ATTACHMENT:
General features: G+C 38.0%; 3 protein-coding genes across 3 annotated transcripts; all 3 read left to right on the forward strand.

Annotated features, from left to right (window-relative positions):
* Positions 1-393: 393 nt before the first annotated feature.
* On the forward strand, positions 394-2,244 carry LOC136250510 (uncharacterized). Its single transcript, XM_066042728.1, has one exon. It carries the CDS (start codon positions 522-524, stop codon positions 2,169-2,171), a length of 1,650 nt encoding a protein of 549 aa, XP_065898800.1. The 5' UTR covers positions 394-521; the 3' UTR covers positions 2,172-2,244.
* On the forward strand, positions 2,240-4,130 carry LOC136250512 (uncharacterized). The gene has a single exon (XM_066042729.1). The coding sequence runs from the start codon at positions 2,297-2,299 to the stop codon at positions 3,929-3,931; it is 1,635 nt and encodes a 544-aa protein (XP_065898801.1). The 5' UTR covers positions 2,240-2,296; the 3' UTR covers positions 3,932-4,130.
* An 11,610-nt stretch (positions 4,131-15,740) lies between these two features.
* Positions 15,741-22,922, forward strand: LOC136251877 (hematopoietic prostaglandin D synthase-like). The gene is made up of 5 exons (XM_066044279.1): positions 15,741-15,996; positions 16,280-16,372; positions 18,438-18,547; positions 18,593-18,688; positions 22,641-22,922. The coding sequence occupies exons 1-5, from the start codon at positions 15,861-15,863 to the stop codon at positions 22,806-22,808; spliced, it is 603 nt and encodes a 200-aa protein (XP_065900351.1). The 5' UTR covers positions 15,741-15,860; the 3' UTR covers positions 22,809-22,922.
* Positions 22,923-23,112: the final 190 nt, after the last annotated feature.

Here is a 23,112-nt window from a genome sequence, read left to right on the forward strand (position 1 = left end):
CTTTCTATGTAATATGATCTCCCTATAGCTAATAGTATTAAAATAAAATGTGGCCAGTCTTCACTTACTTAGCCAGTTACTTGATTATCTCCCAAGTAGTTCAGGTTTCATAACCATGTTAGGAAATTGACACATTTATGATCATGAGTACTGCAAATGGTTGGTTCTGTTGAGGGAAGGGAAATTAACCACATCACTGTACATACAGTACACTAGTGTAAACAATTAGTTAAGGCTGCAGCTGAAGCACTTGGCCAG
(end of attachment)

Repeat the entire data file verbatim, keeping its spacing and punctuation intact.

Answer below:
General features: G+C 38.0%; 3 protein-coding genes across 3 annotated transcripts; all 3 read left to right on the forward strand.

Annotated features, from left to right (window-relative positions):
* Positions 1-393: 393 nt before the first annotated feature.
* On the forward strand, positions 394-2,244 carry LOC136250510 (uncharacterized). Its single transcript, XM_066042728.1, has one exon. It carries the CDS (start codon positions 522-524, stop codon positions 2,169-2,171), a length of 1,650 nt encoding a protein of 549 aa, XP_065898800.1. The 5' UTR covers positions 394-521; the 3' UTR covers positions 2,172-2,244.
* On the forward strand, positions 2,240-4,130 carry LOC136250512 (uncharacterized). The gene has a single exon (XM_066042729.1). The coding sequence runs from the start codon at positions 2,297-2,299 to the stop codon at positions 3,929-3,931; it is 1,635 nt and encodes a 544-aa protein (XP_065898801.1). The 5' UTR covers positions 2,240-2,296; the 3' UTR covers positions 3,932-4,130.
* An 11,610-nt stretch (positions 4,131-15,740) lies between these two features.
* Positions 15,741-22,922, forward strand: LOC136251877 (hematopoietic prostaglandin D synthase-like). The gene is made up of 5 exons (XM_066044279.1): positions 15,741-15,996; positions 16,280-16,372; positions 18,438-18,547; positions 18,593-18,688; positions 22,641-22,922. The coding sequence occupies exons 1-5, from the start codon at positions 15,861-15,863 to the stop codon at positions 22,806-22,808; spliced, it is 603 nt and encodes a 200-aa protein (XP_065900351.1). The 5' UTR covers positions 15,741-15,860; the 3' UTR covers positions 22,809-22,922.
* Positions 22,923-23,112: the final 190 nt, after the last annotated feature.

Here is a 23,112-nt window from a genome sequence, read left to right on the forward strand (position 1 = left end):
CTTTCTATGTAATATGATCTCCCTATAGCTAATAGTATTAAAATAAAATGTGGCCAGTCTTCACTTACTTAGCCAGTTACTTGATTATCTCCCAAGTAGTTCAGGTTTCATAACCATGTTAGGAAATTGACACATTTATGATCATGAGTACTGCAAATGGTTGGTTCTGTTGAGGGAAGGGAAATTAACCACATCACTGTACATACAGTACACTAGTGTAAACAATTAGTTAAGGCTGCAGCTGAAGCACTTGGCCAG